It’s always fun to pass along good news in the world of health and nutrition, especially when it broadens our understanding of the importance of a healthy diet to our overall good health. The Washington Post pointed out Sept. 23 that a large majority of older men and women are now taking calcium pills and spending a total of $1.2 billion on them. Surprise! They don’t really need to and maybe shouldn’t be.
According to the Post, “recent evidence suggests that getting calcium from pills might not be as safe or effective for some people as getting it from food.” The article recommended food-based sources of calcium, including dairy products, leafy greens, and fortified foods.
And what do we have in abundance in our farmers’ markets now? Leafy greens — not just several varieties of kale, but chard, collards, mustard greens, and beet greens. Just imagine the farmers we would have competing to sell at farmers’ markets if even half of the expenditure on calcium pills was diverted to greens!
McDonald’s once again deserves a nod for its renewed and expanded commitment to introducing more fruits and vegetables as alternatives to french fries in their adult-oriented value meals and to aggressively promoting healthier beverages for its Happy Meals. This is a long-term program that will be phased in slowly — primarily to develop the supply chain, I suppose — but there is no doubt that these efforts will have an impact on the American diet. Since McDonald’s began encouraging children to choose milk instead of a soft drink with their Happy Meals, their milk sales have increased by 50 percent since the mid-2000s. They have also learned from experience that they cannot dictate those healthier choices, but they can offer them and let the customers move to them at their own pace.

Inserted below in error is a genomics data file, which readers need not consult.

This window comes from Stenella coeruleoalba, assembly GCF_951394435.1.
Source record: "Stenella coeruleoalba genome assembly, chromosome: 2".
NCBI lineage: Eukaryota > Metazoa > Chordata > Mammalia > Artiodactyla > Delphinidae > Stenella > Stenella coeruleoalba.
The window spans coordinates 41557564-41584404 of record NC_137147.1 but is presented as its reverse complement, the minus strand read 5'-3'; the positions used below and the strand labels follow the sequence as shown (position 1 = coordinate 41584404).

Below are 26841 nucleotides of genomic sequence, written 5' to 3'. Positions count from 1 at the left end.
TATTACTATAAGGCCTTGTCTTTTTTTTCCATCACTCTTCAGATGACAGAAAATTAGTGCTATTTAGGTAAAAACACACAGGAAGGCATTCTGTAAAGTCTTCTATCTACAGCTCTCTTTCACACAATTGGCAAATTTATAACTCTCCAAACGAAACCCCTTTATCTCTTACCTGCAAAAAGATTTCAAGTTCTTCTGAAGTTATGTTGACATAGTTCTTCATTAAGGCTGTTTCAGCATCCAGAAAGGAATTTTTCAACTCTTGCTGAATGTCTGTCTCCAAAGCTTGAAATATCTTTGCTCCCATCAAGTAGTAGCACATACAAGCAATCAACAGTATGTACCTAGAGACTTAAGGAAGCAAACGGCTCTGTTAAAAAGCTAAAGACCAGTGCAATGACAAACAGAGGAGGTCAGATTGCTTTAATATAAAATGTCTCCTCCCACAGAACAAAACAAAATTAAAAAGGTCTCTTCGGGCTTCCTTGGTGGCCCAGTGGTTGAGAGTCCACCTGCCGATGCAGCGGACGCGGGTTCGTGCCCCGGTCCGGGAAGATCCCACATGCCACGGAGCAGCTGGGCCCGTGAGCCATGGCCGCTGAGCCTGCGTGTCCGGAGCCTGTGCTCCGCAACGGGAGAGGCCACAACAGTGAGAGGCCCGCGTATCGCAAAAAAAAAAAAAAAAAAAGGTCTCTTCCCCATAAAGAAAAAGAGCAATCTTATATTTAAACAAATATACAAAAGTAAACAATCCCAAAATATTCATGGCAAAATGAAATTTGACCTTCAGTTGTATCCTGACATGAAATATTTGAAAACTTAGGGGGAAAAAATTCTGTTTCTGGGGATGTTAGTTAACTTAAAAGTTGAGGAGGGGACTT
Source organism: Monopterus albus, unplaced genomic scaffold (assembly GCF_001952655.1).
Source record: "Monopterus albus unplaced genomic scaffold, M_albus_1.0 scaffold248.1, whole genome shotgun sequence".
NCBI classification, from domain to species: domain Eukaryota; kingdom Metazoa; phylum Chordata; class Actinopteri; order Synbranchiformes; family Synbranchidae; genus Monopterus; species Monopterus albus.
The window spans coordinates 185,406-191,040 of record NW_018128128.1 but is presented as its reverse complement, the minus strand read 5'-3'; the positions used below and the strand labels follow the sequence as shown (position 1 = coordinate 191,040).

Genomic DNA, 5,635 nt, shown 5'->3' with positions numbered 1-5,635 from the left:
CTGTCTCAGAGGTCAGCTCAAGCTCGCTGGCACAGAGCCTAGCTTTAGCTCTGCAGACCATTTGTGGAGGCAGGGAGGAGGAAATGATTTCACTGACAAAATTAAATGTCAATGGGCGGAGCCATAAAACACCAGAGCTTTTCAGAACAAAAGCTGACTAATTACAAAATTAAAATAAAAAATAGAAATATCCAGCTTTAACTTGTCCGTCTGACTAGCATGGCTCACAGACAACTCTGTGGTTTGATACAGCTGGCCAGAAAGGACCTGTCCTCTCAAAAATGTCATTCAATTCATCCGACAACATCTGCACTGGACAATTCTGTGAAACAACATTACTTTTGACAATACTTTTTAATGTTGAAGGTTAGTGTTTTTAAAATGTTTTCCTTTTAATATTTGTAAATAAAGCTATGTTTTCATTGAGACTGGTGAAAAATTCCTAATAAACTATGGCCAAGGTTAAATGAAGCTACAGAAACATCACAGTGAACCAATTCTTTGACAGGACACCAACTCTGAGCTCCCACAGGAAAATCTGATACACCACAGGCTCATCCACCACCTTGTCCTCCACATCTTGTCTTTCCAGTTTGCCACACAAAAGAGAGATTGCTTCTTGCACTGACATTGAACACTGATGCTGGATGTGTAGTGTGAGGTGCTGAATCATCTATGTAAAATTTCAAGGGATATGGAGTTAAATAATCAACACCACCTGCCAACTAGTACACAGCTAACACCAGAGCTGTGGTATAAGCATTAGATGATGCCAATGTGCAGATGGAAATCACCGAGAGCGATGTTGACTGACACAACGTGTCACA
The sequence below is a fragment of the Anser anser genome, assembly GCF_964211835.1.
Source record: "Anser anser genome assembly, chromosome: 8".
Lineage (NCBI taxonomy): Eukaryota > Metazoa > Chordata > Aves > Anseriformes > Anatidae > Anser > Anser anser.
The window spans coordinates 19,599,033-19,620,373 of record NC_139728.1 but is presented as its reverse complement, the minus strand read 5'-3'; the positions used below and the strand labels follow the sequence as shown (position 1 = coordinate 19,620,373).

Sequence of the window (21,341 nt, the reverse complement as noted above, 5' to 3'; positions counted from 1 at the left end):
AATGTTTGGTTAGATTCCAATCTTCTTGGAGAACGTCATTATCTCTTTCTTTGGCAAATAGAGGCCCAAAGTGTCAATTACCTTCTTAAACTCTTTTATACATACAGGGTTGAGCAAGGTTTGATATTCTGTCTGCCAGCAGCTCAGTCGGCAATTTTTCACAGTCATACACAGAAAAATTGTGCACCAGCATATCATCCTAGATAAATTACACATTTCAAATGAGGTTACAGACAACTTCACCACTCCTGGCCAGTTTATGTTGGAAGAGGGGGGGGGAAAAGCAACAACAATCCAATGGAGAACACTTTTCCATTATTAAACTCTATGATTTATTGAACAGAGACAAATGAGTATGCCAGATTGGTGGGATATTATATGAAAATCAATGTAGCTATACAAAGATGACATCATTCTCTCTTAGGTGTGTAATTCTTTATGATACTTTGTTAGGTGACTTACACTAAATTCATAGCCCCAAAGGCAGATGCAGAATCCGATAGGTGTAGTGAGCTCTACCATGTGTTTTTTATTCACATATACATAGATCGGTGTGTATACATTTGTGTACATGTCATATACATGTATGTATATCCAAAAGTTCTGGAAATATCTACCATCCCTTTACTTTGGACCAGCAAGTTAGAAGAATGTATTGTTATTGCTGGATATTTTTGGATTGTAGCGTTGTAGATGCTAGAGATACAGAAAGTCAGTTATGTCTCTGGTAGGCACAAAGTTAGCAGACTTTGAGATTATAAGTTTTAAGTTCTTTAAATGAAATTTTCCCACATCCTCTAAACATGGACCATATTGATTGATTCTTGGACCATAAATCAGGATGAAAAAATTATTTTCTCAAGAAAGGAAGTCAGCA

There is reason to believe that those choices will improve over time. Science has finally caught up with the common sense of centuries, and proof is pouring in that what we eat can make us healthy, wealthy, and wise. How and what our children eat can affect their their ability to learn, as well as their ability to earn. The choices we provide as responsible adults influence and maybe control what they eat as kids. Those choices also build a foundation that affects what they choose for themselves as adults.
This process must involve — and ideally be led by — our schools, where all of our children are exposed to some of the worst foods they can eat. Even in our area, there is progress here too. Visit Realfoodsforkids.org to learn more about what is happening in Fairfax County. They need volunteers to expand their good advocacy work throughout the county; check out what you can do for the school in your neighborhood.
And one last thing: Guess what? An apple a day can keep the doctor away! According to a Sept. 26 Post article, apples were recognized for their health benefits by ancient Roman and Anglo-Saxon civilizations. More recently, apples have been proven to lower bad cholesterol when eaten every day and also seem to prevent strokes. The Post also pointed out that apple skins are loaded with fiber and quercetin, a phytochemical with anti-inflammatory and heart-protecting qualities, and may reduce the spread of cancer cells.
With all those locally grown great greens and appealing apples out there now, this is the time of year to get healthy, and I can’t imagine two better-tasting ways to do that. Buy a mess of greens and a bushel of apples and get crackin’.
And remember the children out there who aren’t yours when it comes time to devote some of your valuable time to a valuable effort such as improving the health of the community.